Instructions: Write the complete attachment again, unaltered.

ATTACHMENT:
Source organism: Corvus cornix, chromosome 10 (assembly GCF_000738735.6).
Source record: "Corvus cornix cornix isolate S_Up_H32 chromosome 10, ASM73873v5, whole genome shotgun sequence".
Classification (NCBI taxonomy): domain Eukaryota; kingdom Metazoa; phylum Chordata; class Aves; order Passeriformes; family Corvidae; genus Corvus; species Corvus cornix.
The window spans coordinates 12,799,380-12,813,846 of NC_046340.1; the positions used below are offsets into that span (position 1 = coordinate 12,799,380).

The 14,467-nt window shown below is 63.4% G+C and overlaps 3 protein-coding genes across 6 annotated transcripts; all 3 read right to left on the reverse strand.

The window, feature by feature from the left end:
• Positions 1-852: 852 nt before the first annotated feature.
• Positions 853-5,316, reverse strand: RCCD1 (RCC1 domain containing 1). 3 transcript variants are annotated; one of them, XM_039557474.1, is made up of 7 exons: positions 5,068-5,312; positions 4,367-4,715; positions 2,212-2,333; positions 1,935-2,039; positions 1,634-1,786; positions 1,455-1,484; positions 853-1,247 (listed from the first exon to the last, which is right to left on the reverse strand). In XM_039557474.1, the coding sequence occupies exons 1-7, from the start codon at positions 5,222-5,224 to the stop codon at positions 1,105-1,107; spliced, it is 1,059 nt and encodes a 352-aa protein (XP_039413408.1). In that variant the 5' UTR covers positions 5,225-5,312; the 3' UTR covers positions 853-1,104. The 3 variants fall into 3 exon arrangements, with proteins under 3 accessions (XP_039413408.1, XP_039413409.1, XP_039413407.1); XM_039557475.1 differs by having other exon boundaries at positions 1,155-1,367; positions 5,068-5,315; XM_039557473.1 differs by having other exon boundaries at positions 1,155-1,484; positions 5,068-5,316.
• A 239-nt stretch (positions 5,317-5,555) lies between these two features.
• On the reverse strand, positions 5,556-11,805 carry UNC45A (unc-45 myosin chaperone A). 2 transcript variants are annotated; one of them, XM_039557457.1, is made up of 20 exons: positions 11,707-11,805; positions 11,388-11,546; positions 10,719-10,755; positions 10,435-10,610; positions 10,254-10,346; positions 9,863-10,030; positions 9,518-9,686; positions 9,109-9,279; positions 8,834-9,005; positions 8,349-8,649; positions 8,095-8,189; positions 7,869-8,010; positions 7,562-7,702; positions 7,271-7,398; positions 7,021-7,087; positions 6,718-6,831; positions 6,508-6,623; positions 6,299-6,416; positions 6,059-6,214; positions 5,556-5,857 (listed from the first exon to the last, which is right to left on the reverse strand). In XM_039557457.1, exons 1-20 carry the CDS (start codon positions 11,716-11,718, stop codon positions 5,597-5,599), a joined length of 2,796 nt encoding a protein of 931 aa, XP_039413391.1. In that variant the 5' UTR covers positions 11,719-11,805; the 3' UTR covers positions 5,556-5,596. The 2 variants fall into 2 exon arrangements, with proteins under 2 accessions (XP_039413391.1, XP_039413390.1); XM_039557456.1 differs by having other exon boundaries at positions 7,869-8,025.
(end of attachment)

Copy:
Source organism: Corvus cornix, chromosome 10 (assembly GCF_000738735.6).
Source record: "Corvus cornix cornix isolate S_Up_H32 chromosome 10, ASM73873v5, whole genome shotgun sequence".
Classification (NCBI taxonomy): domain Eukaryota; kingdom Metazoa; phylum Chordata; class Aves; order Passeriformes; family Corvidae; genus Corvus; species Corvus cornix.
The window spans coordinates 12,799,380-12,813,846 of NC_046340.1; the positions used below are offsets into that span (position 1 = coordinate 12,799,380).

The 14,467-nt window shown below is 63.4% G+C and overlaps 3 protein-coding genes across 6 annotated transcripts; all 3 read right to left on the reverse strand.

The window, feature by feature from the left end:
• Positions 1-852: 852 nt before the first annotated feature.
• Positions 853-5,316, reverse strand: RCCD1 (RCC1 domain containing 1). 3 transcript variants are annotated; one of them, XM_039557474.1, is made up of 7 exons: positions 5,068-5,312; positions 4,367-4,715; positions 2,212-2,333; positions 1,935-2,039; positions 1,634-1,786; positions 1,455-1,484; positions 853-1,247 (listed from the first exon to the last, which is right to left on the reverse strand). In XM_039557474.1, the coding sequence occupies exons 1-7, from the start codon at positions 5,222-5,224 to the stop codon at positions 1,105-1,107; spliced, it is 1,059 nt and encodes a 352-aa protein (XP_039413408.1). In that variant the 5' UTR covers positions 5,225-5,312; the 3' UTR covers positions 853-1,104. The 3 variants fall into 3 exon arrangements, with proteins under 3 accessions (XP_039413408.1, XP_039413409.1, XP_039413407.1); XM_039557475.1 differs by having other exon boundaries at positions 1,155-1,367; positions 5,068-5,315; XM_039557473.1 differs by having other exon boundaries at positions 1,155-1,484; positions 5,068-5,316.
• A 239-nt stretch (positions 5,317-5,555) lies between these two features.
• On the reverse strand, positions 5,556-11,805 carry UNC45A (unc-45 myosin chaperone A). 2 transcript variants are annotated; one of them, XM_039557457.1, is made up of 20 exons: positions 11,707-11,805; positions 11,388-11,546; positions 10,719-10,755; positions 10,435-10,610; positions 10,254-10,346; positions 9,863-10,030; positions 9,518-9,686; positions 9,109-9,279; positions 8,834-9,005; positions 8,349-8,649; positions 8,095-8,189; positions 7,869-8,010; positions 7,562-7,702; positions 7,271-7,398; positions 7,021-7,087; positions 6,718-6,831; positions 6,508-6,623; positions 6,299-6,416; positions 6,059-6,214; positions 5,556-5,857 (listed from the first exon to the last, which is right to left on the reverse strand). In XM_039557457.1, exons 1-20 carry the CDS (start codon positions 11,716-11,718, stop codon positions 5,597-5,599), a joined length of 2,796 nt encoding a protein of 931 aa, XP_039413391.1. In that variant the 5' UTR covers positions 11,719-11,805; the 3' UTR covers positions 5,556-5,596. The 2 variants fall into 2 exon arrangements, with proteins under 2 accessions (XP_039413391.1, XP_039413390.1); XM_039557456.1 differs by having other exon boundaries at positions 7,869-8,025.